While I wait I flip through a visitors’ book sitting on the coffee table. A few pages in, I notice that members of the International Map Collectors’ Society (IMCOS) have made comments - I turn the page and I’m overcome by a small rush of excitement to see a comment by my partner, Gerard, who was here in 1996 attending an IMCOS conference! He congratulates the archives on how well they have preserved their superb collection of maps. That particular conference was the very first international conference ever to be held in post Soviet Riga. I also attended, but while I went to many of the discussions and events, for some reason I missed the trip to the archives.

After about fifteen minutes, I meet Ira, the archivist, who becomes my personal research assistant over the next couple of weeks. There are a number of forms I have to fill in, but once the bureaucratic procedures are set in motion, I’m in the system and am able to access all kinds of material I had not imagined would be possible. Before we proceed into the reading room, I feel compelled to show Ira the comment in the visitors’ book and explain that it was made by my partner.

Ira Zaneriba, Latvian State Historical Archives

Ira explains to me that in addition searching for files on the Rutenbergs/Metils factory, I can access a number of different records that may have information about my family - passports, census records, and books that list the occupants of all houses and apartments in Riga. I am excited at the prospect of what I might uncover, fill in more forms and return three times over the next few weeks to view various records, take photographs and collect scans and photocopies.

Each time I come back to the archives, I view a new set of documents, some that are relevant, others that are not. Those that are relevant have a tremendous emotional impact on me and I struggle to convey my encounters with these seemingly insignificant envelopes, pieces of folded paper, ledger books and passports. Even though I am unable to translate all of the abbreviated, handwritten Latvian notes, the documents nevertheless speak directly to me in a language that exists beyond the written and spoken word.

The first document I view is the handwritten ‘Mājas Grāmata’, a register that lists everyone who lived in Lienas iela 8, the apartment building my father lived in. I had not originally planned to research my father’s side of the family as part of this project, but how I could resist the possibility of also viewing records about the Ozolins? In the Lienas iela book everyone in the family is listed, including when they were born, whether they are married or not, their profession, and which apartment they live in. My grandfather, Peteris Ozolins, who died of tuberculosis in 1932 when my father was seven years old, is listed as a clerk; my grandmother, Pauline, as a housekeeper and my father, a student. My father’s older sister, Irina, and his younger brother Peteris, are also registered. I turn the pages slowly and read over the entries multiple times, then take note of all the pages I would like to have copied.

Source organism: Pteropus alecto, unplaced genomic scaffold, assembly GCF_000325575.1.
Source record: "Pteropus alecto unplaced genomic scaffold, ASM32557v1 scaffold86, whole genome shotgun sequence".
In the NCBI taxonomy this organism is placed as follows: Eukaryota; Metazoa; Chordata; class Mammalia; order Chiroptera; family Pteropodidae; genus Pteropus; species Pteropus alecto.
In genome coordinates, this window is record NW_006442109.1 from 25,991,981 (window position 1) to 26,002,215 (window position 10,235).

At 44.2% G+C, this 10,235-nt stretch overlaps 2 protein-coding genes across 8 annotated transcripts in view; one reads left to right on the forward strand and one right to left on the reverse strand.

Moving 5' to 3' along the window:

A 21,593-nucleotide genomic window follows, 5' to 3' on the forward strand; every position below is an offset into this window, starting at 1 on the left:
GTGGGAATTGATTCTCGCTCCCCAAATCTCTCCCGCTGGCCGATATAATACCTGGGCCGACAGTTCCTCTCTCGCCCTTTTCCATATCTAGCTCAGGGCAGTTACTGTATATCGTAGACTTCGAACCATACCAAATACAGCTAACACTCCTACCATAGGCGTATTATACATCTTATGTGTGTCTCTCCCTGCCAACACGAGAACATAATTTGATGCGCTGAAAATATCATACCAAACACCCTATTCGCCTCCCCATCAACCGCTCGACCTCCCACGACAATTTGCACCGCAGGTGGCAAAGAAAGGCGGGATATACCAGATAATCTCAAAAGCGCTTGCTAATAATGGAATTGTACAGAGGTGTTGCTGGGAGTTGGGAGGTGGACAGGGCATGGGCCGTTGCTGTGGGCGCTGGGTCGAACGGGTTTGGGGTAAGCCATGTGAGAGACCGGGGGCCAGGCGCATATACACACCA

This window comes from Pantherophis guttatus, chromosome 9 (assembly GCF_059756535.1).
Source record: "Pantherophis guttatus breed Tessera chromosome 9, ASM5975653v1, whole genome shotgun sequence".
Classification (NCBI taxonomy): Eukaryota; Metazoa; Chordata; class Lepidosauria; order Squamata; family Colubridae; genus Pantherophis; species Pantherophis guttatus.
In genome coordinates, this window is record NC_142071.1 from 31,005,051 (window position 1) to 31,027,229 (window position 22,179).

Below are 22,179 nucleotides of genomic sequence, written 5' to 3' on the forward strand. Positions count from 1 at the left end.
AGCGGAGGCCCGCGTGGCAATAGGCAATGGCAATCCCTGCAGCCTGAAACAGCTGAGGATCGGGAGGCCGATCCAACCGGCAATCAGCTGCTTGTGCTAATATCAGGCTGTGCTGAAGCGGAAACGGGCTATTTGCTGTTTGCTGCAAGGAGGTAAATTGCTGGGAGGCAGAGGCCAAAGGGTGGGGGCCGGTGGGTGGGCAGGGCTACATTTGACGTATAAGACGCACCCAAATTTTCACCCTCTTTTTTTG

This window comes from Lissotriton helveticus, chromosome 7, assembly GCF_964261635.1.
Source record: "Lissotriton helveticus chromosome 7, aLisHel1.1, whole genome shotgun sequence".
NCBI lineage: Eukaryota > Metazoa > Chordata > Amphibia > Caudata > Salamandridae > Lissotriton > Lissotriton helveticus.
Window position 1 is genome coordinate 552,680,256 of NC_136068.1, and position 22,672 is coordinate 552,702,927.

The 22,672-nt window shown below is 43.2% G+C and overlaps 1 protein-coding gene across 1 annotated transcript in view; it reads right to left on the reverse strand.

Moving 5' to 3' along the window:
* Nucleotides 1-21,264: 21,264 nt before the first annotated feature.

My cousin Mara is from the Ozolins side of the family – her father was my father’s younger brother, Peteris. It is a family that was typically split as a result of World War II, Mara’s father staying in Soviet Latvia, my father and his older sister ending up in Australia. Peteris had a successful career as a merchant during Soviet times (this seems to me a paradox!) and he was also very popular with the ladies. His first wife, Benita, is Mara’s mother. His second wife, Taida, is good friends with Benita and we meet at Mara’s house for dinner twice during my stay in Riga. Benita had a particularly difficult life before she met my uncle - both of her parents were shot when she was 14 years old. It is Benita who tells me that when my father left high school, he worked in the famous Kuznecovs porcelain factory, hand-painting designs onto plates and other wares. When I first visited Riga in 1992, about nine months after the end of Soviet occupation, Benita presented me with a plate featuring a Latvian girl in national costume hand-painted by my father. At the time I was utterly astonished because my father had never told my family about his job in the porcelain factory, or his artistic skills.

Taida on the left of me, Benita on the right

My cousin Mara, holding her French Bulldog, Taida, Benita and Mara's husband Viktors

On the same day that I see the Mājas Grāmata, I also see a picture of my father’s mother as a young woman for the very first time in her passport. I open a thin brownish envelope and unfold a piece of thicker-than-average paper and there is the strong but gentle face of my grandmother staring back at me. I can see how similar my aunt Irina was to her mother, but I can’t really see anything of myself. Ira asks me if I have ever seen this picture before, and I say no, never. It seems so strange to be handling these very personal documents, which evoke very private and subjective reactions, in a public reading room.

Pauline Ozolina's passport, my grandmother on my father's side